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Football Lexicon

Watching football is much more meaningful if you have a lexicon to interpret the announcer’s comments. Without such help the viewer will be irretrievably lost:

- Offensive player: Almost all football players are offensive, particularly after losing a game … or even after they win one if you catch them in the locker room before they shower.

- Skill player: This term is very irritating to the three-hundred-and-thirty pound linemen who are not considered skill players. Sometimes they then become offensive players.

- Negative yardage: When yards are lost the runner is said to have gained negative yardage. This means that the running back really did run back. Running backs are supposed to run forward. No one knows why they are called running backs instead of running forwards.

- Pass interference: Your team is not supposed to let a player on the other team catch a pass. The defender is supposed to interfere with the opposing player’s early progress down the field, or try to knock the ball away at just the last minute; however, if he knocks his opponent to the ground or trips him, that is against the rules and is not allowed. Certain kinds of pass interference are just fine, other kinds are not; it all depends on which team gives the biggest tips to the referees.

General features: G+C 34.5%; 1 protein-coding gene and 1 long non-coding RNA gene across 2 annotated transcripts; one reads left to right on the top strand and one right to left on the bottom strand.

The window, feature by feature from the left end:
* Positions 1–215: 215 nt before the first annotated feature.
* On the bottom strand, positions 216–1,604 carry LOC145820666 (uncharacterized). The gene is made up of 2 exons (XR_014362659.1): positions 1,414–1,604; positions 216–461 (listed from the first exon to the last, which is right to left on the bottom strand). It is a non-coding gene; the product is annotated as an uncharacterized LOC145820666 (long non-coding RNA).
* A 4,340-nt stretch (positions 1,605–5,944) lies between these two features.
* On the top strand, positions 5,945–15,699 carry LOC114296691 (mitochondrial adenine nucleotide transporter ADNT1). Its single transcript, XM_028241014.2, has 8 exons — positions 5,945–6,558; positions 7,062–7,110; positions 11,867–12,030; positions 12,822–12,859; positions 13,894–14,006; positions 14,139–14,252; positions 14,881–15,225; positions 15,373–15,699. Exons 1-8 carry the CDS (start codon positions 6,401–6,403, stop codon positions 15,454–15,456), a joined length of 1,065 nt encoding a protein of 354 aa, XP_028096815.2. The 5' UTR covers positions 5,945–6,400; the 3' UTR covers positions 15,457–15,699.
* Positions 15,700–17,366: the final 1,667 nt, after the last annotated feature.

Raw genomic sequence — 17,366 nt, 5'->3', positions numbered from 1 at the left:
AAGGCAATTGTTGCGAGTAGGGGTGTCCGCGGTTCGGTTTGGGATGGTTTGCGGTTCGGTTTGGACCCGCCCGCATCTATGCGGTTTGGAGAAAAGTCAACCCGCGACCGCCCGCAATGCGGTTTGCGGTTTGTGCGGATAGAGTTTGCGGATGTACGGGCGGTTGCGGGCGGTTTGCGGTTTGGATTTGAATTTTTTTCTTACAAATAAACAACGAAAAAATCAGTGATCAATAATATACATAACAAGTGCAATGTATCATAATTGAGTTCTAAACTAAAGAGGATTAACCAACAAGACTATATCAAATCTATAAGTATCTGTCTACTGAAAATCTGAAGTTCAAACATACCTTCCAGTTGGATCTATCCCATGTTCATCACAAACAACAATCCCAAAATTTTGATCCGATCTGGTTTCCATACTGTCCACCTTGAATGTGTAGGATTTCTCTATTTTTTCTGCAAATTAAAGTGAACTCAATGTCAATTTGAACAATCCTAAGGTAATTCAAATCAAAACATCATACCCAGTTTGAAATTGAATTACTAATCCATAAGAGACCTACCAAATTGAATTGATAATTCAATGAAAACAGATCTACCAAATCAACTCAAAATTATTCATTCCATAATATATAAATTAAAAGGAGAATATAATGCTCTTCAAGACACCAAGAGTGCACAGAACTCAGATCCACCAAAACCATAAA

- Roughing the quarterback: Defenders are supposed to be rough on their opponent’s quarterback. The whole idea is to scare him so badly that that he never wants to throw the ball, or if he does throw it he will throw it to somebody on your team. However, a three hundred-and-thirty-pound lineman is not allowed to grab the quarterback’s face mask, nor is he allowed to knock the quarterback down after he has thrown the ball. If this happens a major penalty is incurred. The lineman must be sure the referee is not looking when he commits these offenses. If he can do this and avoid getting caught his value to the team and his salary go up substantially.

- Roughing the kicker: If your team runs into the opponents’ kicker after he punts the ball that is roughing the kicker and it is a major no-no. Sometimes a player just comes close to the kicker who then falls to the ground grabbing his knee and writhing in pain. This convinces the referee who has been ogling the cheerleaders that a roughing penalty should be called. The better punters, in addition to being former soccer players, were also undergraduate drama majors.

- Two point conversion: This is not a religious experience, although it’s close. Once a touchdown has been scored the scoring team can elect to take the ball on the other team’s two yard line; if they can get it over the goal in one play they get two points.

- Tight end: This is a guy who can either block or run down the field to catch a pass. If he should catch the pass he usually gets hit by several opponents who hope that will make him drop the ball. Tight ends aren’t usually tight although a belt or two before the game greatly helps their outlook.